Advocates of governmental transparency scored two recent wins, one of which will affect the aftermath of George Floyd demonstrations.
Advocates of governmental transparency have scored two recent wins in their perpetual battles with California’s political officials.
One victory, a May 28 state Supreme Court ruling, is especially timely since it stemmed from the fatal police shootings of two unarmed black men in 2014, Michael Brown in Ferguson, MO, and Eric Garner in New York City.
There were demonstrations of protest across the country about the deaths of Brown and Garner, including one in Berkeley.
The Hayward Police Department provided what’s called “mutual aid” to Berkeley police in dealing with the demonstration and afterwards, the National Lawyers Guild submitted a request, under the California Public Records Act, to Hayward officials for video footage from body cameras that their officers wore.
Hayward charged the Lawyers Guild just $1 for each DVD containing body camera video, but also $3,246 for staff time in redacting confidential information from about seven hours of recording.
That extra charge led to a lawsuit that wound up in the Supreme Court, which ruled that the city was wrong in claiming that redaction was the same as “data extraction,” for which it could legally charge.
“We conclude the term ‘data extraction’ does not cover the process of redacting exempt material from otherwise disclosable electronic records,” the court declared. “The usual rule therefore applies, and the city must bear its own redaction costs.”
Otherwise, Justice Leondra Kruger wrote, the cost of requesting electronic public records could be prohibitive and would be contrary to the California Constitution’s guarantee of a right of access to information.
The state Constitution “favors an interpretation that avoids erecting such substantial financial barriers to access,” Kruger said.
“This decision is great news for government transparency and accountability,” David Snyder, executive director of the First Amendment Coalition, said in a statement. “It will prevent government from erecting significant cost barriers to public access, thus ensuring the public gets the information they’re entitled to under California law.”
The ruling came down three days after the suffocation death of George Floyd by a Minneapolis policeman’s knee on his neck, igniting waves of protest that continue. It will affect the inevitable demands for police body camera recordings from those demonstrations.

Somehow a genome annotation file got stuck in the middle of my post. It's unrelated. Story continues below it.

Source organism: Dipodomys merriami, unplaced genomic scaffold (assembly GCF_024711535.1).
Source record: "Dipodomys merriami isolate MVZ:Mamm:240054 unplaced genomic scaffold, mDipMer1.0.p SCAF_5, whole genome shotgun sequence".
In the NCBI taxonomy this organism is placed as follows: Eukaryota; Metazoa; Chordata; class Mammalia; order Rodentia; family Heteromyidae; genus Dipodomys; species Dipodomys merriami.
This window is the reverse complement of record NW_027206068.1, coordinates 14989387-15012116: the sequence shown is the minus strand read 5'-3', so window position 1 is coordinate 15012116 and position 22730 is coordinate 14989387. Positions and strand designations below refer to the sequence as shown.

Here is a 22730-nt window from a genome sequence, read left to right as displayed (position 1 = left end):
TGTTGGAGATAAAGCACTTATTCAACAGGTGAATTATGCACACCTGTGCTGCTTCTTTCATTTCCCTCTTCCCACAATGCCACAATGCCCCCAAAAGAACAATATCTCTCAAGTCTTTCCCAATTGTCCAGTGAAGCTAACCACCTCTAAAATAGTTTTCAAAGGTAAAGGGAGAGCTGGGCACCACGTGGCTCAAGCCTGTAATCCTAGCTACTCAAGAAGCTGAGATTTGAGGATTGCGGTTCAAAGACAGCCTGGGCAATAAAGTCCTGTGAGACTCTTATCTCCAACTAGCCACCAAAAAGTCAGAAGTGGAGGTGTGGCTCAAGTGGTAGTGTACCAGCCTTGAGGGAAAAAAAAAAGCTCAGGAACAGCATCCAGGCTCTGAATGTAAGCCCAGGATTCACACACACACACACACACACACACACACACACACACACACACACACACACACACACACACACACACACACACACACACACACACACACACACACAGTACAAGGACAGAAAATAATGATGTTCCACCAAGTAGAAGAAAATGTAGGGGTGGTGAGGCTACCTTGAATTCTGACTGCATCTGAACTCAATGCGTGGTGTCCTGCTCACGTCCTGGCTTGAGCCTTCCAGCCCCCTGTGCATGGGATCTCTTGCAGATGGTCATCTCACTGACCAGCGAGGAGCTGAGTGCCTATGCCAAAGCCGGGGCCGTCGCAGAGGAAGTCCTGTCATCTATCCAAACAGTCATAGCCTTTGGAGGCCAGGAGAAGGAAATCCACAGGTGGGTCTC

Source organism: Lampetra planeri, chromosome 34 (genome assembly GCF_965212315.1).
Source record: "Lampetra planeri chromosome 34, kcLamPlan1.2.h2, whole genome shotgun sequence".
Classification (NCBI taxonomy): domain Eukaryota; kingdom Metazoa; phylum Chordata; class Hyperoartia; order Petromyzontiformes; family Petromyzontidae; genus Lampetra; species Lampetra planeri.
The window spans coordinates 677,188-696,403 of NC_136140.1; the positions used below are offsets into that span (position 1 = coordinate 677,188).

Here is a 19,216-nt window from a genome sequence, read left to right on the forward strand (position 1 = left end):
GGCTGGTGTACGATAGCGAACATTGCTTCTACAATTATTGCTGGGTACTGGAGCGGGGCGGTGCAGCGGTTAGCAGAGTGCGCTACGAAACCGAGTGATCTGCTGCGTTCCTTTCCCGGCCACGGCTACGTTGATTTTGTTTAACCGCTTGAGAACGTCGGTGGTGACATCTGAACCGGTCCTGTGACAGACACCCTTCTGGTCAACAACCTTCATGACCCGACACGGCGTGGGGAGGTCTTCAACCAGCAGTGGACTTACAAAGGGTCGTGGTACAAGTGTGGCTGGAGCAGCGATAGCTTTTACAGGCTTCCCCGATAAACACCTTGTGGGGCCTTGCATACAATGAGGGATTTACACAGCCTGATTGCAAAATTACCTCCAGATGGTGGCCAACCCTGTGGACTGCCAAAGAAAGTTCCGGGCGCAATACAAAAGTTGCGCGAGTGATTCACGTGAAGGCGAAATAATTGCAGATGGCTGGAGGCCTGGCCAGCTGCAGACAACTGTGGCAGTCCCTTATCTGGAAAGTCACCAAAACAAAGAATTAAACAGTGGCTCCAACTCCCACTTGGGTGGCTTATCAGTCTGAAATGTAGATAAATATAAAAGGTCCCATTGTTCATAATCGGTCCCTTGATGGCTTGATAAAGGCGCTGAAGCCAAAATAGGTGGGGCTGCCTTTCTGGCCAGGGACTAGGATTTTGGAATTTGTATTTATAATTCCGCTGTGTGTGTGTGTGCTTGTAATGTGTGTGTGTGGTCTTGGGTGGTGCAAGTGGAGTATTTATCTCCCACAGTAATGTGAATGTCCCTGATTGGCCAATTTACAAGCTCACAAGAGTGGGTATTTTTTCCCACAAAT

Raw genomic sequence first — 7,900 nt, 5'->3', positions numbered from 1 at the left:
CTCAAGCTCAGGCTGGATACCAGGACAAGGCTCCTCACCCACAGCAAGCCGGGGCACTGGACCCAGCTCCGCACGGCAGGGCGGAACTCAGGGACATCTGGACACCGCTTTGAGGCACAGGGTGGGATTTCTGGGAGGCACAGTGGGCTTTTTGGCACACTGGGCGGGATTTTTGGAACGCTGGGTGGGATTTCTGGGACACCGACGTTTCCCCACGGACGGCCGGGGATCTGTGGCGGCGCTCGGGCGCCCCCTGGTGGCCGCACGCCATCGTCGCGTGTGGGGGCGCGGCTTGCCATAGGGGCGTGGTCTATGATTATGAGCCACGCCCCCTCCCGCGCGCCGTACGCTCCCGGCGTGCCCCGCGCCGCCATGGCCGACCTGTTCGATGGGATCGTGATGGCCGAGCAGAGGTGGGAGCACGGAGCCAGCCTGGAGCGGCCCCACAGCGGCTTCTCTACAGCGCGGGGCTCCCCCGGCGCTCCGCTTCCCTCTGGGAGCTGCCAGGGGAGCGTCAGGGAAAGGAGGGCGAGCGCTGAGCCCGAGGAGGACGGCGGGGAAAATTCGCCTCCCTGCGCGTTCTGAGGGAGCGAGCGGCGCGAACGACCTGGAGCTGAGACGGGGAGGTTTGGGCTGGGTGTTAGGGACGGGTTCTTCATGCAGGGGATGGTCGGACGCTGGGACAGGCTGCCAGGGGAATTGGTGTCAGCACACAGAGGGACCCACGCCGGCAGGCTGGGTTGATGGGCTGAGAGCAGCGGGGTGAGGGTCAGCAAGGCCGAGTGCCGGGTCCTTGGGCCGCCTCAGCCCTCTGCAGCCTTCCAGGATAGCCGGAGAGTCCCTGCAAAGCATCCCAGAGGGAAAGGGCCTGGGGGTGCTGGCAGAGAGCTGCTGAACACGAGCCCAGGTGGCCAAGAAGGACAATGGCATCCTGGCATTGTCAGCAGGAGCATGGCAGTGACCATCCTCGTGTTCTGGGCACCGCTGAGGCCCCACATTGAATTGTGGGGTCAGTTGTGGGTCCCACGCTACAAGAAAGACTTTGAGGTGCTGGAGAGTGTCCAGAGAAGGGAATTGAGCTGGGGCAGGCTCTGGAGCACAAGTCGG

The second win for transparency occurred in the Capitol last week, when legislators proposing to change legislative procedures for emergency situations backed off in the face of criticism.
As outlined in this space earlier, Assembly Constitutional Amendment 25 would allow the Legislature to operate by remote control whenever the governor or president had declared an emergency, such as the current one for COVID-19.
Legislators could vote electronically from outside the Capitol, votes could be cast by proxy, the public could be excluded from legislative meetings, and videotaping of legislative proceedings, with rapid access by the public, could be suspended “if compliance is not practicable…”
The sponsors of the voter-approved constitutional requirement for videotaping and other transparency procedures, former Assemblyman Sam Blakeslee and Stanford University physicist Charles Munger Jr., raised a stink about the measure, saying it “guts transparency.” Sponsors of ACA 25 retreated, dropping provisions for suspending videotaping and barring the public.
There remains, however, one bit of troubling language in ACA 25. The Legislature could still invoke its procedures when an emergency is proclaimed “within the state, or parts thereof,” which could mean just in one county.
That may appear to be a minor point, but legislative history tells us that officials will exploit any procedural loophole to do what they want to do. ACA 25 needs one more tweak to be acceptable.